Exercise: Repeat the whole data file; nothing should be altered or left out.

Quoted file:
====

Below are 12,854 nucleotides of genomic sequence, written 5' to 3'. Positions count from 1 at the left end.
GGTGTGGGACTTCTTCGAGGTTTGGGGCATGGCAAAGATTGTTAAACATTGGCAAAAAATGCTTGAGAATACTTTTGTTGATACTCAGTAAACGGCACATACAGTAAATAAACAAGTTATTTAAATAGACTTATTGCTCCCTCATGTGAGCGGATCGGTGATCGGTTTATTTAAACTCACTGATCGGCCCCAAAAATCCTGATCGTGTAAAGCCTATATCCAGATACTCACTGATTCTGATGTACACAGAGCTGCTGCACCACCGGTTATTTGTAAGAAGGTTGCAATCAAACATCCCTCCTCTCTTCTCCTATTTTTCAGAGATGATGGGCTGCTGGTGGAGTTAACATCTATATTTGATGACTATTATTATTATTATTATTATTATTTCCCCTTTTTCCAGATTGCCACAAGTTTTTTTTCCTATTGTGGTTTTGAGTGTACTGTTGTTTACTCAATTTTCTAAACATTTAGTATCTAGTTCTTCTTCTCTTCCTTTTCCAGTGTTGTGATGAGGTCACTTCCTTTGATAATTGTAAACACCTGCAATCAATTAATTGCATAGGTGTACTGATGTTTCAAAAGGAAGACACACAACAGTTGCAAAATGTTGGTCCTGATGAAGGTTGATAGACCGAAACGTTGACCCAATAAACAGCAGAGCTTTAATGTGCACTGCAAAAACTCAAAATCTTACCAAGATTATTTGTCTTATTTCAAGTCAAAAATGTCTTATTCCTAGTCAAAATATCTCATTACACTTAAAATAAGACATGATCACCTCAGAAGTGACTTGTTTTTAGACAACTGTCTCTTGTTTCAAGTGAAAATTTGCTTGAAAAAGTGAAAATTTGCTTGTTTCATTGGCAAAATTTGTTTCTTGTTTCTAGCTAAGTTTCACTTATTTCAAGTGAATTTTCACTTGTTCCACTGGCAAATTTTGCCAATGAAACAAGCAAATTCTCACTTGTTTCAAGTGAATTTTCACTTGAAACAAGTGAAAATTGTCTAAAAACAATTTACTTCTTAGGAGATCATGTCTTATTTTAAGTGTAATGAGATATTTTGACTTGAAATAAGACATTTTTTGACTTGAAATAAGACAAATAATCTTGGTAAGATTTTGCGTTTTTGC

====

Below are 12,854 nucleotides of genomic sequence, written 5' to 3'. Positions count from 1 at the left end.
GGTGTGGGACTTCTTCGAGGTTTGGGGCATGGCAAAGATTGTTAAACATTGGCAAAAAATGCTTGAGAATACTTTTGTTGATACTCAGTAAACGGCACATACAGTAAATAAACAAGTTATTTAAATAGACTTATTGCTCCCTCATGTGAGCGGATCGGTGATCGGTTTATTTAAACTCACTGATCGGCCCCAAAAATCCTGATCGTGTAAAGCCTATATCCAGATACTCACTGATTCTGATGTACACAGAGCTGCTGCACCACCGGTTATTTGTAAGAAGGTTGCAATCAAACATCCCTCCTCTCTTCTCCTATTTTTCAGAGATGATGGGCTGCTGGTGGAGTTAACATCTATATTTGATGACTATTATTATTATTATTATTATTATTTCCCCTTTTTCCAGATTGCCACAAGTTTTTTTTCCTATTGTGGTTTTGAGTGTACTGTTGTTTACTCAATTTTCTAAACATTTAGTATCTAGTTCTTCTTCTCTTCCTTTTCCAGTGTTGTGATGAGGTCACTTCCTTTGATAATTGTAAACACCTGCAATCAATTAATTGCATAGGTGTACTGATGTTTCAAAAGGAAGACACACAACAGTTGCAAAATGTTGGTCCTGATGAAGGTTGATAGACCGAAACGTTGACCCAATAAACAGCAGAGCTTTAATGTGCACTGCAAAAACTCAAAATCTTACCAAGATTATTTGTCTTATTTCAAGTCAAAAATGTCTTATTCCTAGTCAAAATATCTCATTACACTTAAAATAAGACATGATCACCTCAGAAGTGACTTGTTTTTAGACAACTGTCTCTTGTTTCAAGTGAAAATTTGCTTGAAAAAGTGAAAATTTGCTTGTTTCATTGGCAAAATTTGTTTCTTGTTTCTAGCTAAGTTTCACTTATTTCAAGTGAATTTTCACTTGTTCCACTGGCAAATTTTGCCAATGAAACAAGCAAATTCTCACTTGTTTCAAGTGAATTTTCACTTGAAACAAGTGAAAATTGTCTAAAAACAATTTACTTCTTAGGAGATCATGTCTTATTTTAAGTGTAATGAGATATTTTGACTTGAAATAAGACATTTTTTGACTTGAAATAAGACAAATAATCTTGGTAAGATTTTGCGTTTTTGC